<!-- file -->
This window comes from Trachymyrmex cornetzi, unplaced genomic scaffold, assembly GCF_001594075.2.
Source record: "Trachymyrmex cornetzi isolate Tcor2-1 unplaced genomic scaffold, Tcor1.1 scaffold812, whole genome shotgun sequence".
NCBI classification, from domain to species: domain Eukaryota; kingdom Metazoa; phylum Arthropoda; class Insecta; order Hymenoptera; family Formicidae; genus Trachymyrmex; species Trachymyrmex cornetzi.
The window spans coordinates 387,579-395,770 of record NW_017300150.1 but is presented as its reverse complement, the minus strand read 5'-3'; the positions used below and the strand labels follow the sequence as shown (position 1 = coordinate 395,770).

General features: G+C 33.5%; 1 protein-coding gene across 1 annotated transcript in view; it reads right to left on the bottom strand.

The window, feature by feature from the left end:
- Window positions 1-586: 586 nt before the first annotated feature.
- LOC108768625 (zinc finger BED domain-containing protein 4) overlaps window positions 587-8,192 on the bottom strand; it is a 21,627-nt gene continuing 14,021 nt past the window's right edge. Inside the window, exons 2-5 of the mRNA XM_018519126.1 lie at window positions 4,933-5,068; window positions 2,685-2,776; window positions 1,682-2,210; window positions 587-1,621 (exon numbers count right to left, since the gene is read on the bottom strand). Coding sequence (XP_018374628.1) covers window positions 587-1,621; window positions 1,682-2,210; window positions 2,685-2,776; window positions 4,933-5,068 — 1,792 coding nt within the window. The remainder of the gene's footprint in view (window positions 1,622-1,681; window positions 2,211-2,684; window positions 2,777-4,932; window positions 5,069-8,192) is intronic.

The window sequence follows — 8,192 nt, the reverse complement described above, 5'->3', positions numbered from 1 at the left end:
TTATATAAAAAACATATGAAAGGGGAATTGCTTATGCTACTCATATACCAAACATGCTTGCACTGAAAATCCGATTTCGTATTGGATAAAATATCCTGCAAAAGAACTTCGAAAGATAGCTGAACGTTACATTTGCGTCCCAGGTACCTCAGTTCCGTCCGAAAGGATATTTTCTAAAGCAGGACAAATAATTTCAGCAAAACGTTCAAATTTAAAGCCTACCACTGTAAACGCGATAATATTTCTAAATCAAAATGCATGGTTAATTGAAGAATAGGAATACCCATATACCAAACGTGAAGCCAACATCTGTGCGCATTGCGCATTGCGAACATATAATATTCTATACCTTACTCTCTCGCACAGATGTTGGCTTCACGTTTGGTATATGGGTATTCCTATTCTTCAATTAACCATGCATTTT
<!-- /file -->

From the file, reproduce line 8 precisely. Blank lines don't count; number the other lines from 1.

- LOC108768625 (zinc finger BED domain-containing protein 4) overlaps window positions 587-8,192 on the bottom strand; it is a 21,627-nt gene continuing 14,021 nt past the window's right edge. Inside the window, exons 2-5 of the mRNA XM_018519126.1 lie at window positions 4,933-5,068; window positions 2,685-2,776; window positions 1,682-2,210; window positions 587-1,621 (exon numbers count right to left, since the gene is read on the bottom strand). Coding sequence (XP_018374628.1) covers window positions 587-1,621; window positions 1,682-2,210; window positions 2,685-2,776; window positions 4,933-5,068 — 1,792 coding nt within the window. The remainder of the gene's footprint in view (window positions 1,622-1,681; window positions 2,211-2,684; window positions 2,777-4,932; window positions 5,069-8,192) is intronic.